See also: Blend





From Middle English blenden, either from Old English blandan, blondan, ġeblendan[1] or from Old Norse blanda(to blend, mix)[2] (which was originally a strong verb with the present-tense stem blend[3]; compare blendingr(a blending, a mixture; a half-breed)[4]), whence also Danish blande, or from a blend of the Old English and Old Norse terms.[5] Compare Gothic 𐌱𐌻𐌰𐌽𐌳𐌰𐌽(blandan), Old Church Slavonic блєсти(blesti, to go astray).


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blend ‎(plural blends)

  1. A mixture of two or more things.
    Their music has been described as a blend of jazz and heavy metal.
    Our department has a good blend of experienced workers and young promise.
  2. (linguistics) A word formed by combining two other words; a grammatical contamination, portmanteau word.
    The word brunch is a blend of the words breakfast and lunch.




blend ‎(third-person singular simple present blends, present participle blending, simple past and past participle blended or (poetic) blent)

  1. (transitive) To mingle; to mix; to unite intimately; to pass or shade insensibly into each other.
    To make hummus you need to blend chickpeas, olive oil, lemon juice and garlic.
  2. (intransitive) To be mingled or mixed.
    • Irving
      There is a tone of solemn and sacred feeling that blends with our conviviality.
    • To feel no other breezes than are blown / Through its tall woods with high romances blent - Keats, 1884
    • 1963, Margery Allingham, chapter 3, in The China Governess[1]:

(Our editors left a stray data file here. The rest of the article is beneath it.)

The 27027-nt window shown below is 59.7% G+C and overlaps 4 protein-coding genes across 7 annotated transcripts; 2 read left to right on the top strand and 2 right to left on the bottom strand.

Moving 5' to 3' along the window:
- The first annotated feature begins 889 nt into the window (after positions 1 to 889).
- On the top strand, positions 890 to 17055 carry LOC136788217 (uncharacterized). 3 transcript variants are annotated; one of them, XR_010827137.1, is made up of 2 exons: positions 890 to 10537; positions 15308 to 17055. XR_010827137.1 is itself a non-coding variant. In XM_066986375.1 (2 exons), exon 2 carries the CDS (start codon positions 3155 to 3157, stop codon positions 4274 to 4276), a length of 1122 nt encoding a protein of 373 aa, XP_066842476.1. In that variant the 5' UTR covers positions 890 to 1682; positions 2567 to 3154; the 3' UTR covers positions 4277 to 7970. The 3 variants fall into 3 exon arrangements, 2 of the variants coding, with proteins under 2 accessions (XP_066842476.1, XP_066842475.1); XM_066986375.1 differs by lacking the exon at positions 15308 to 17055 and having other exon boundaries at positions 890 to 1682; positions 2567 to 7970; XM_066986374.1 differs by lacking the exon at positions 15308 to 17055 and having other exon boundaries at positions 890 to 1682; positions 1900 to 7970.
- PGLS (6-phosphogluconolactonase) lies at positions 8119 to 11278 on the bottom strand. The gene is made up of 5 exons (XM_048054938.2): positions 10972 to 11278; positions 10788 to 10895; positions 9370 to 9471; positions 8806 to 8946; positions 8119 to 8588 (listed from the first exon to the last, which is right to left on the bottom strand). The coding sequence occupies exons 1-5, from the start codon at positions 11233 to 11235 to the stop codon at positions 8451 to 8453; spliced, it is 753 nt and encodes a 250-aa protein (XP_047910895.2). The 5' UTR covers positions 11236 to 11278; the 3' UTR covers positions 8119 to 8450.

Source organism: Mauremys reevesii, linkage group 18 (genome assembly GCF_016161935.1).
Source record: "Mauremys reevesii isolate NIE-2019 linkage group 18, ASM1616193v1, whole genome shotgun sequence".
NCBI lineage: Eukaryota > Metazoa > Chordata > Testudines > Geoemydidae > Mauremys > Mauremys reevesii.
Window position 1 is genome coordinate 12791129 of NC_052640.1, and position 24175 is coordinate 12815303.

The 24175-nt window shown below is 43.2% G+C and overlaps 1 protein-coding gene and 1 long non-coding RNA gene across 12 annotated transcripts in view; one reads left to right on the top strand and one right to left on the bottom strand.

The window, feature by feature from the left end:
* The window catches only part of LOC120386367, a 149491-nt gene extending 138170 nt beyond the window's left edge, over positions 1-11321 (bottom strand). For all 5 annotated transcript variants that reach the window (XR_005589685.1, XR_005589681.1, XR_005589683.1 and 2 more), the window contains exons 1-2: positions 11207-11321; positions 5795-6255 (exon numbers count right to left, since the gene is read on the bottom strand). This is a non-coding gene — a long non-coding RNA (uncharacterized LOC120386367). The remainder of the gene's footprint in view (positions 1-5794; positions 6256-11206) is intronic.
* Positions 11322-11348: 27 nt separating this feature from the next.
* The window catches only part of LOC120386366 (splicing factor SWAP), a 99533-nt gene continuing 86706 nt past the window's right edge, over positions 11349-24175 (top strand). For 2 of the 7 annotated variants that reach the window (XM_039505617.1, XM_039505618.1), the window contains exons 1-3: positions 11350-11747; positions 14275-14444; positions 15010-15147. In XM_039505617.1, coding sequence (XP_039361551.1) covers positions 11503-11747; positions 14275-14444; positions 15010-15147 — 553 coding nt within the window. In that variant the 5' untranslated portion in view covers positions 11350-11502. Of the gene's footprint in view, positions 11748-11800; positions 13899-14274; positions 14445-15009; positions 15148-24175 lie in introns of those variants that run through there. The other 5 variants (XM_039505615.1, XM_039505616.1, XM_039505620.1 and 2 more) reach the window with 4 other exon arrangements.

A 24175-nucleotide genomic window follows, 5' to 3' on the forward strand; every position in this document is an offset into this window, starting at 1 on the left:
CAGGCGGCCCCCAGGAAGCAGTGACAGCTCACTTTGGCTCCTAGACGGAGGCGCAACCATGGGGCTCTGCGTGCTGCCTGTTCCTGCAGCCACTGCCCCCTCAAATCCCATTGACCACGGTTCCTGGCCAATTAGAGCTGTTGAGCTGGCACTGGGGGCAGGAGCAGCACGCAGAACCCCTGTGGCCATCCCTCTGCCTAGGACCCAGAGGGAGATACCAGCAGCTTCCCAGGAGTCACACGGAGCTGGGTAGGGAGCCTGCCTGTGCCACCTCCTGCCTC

Sepia Delft tiles surrounded the fireplace, their crudely drawn Biblical scenes in faded cyclamen blending with the pinkish pine, while above them, instead of a mantelshelf, there was an archway high enough to form a balcony with slender balusters and a tapestry-hung wall behind.
    • 2013 May-June, William E. Conner, “An Acoustic Arms Race”, in American Scientist, volume 101, number 3, page 206-7:
      Earless ghost swift moths become “invisible” to echolocating bats by forming mating clusters close [] above vegetation and effectively blending into the clutter of echoes that the bat receives from the leaves and stems around them. Many insects probably use this strategy, which is a close analogy to crypsis in the visible world—camouflage and other methods for blending into one’s visual background.
  3. (obsolete) To pollute by mixture or association; to spoil or corrupt; to blot; to stain.
    (Can we find and add a quotation of Spenser to this entry?)


Derived termsEdit



  1. ^ blend”, in Unabridged,, LLC, 1995–.
  2. ^ blend” in Merriam-Webster Online Dictionary, Merriam-Webster Online.
  3. ^ “blanda” in: Richard Cleasby, Guðbrandur Vigfússon — An Icelandic-English Dictionary (1874)
  4. ^ “blendingr” in: Richard Cleasby, Guðbrandur Vigfússon — An Icelandic-English Dictionary (1874)
  5. ^ blend” in Douglas Harper, Online Etymology Dictionary (2001).

Central FranconianEdit

Alternative formsEdit


From Old High German blind, northern variant of blint.



blend ‎(masculine blenne or blende, feminine blenn or blend, comparative blenner or blender, superlative et blendste)

  1. (Moselle Franconian, some dialects of Ripuarian) blind; unable to see

Usage notesEdit

  • The inflected forms with -nn- are used in those dialects in which blend is the inherited form (Moselle Franconian, southern Ripuarian). The forms with -nd- are used in Ripuarian to the extent to which inherited blenk has been replaced with blend.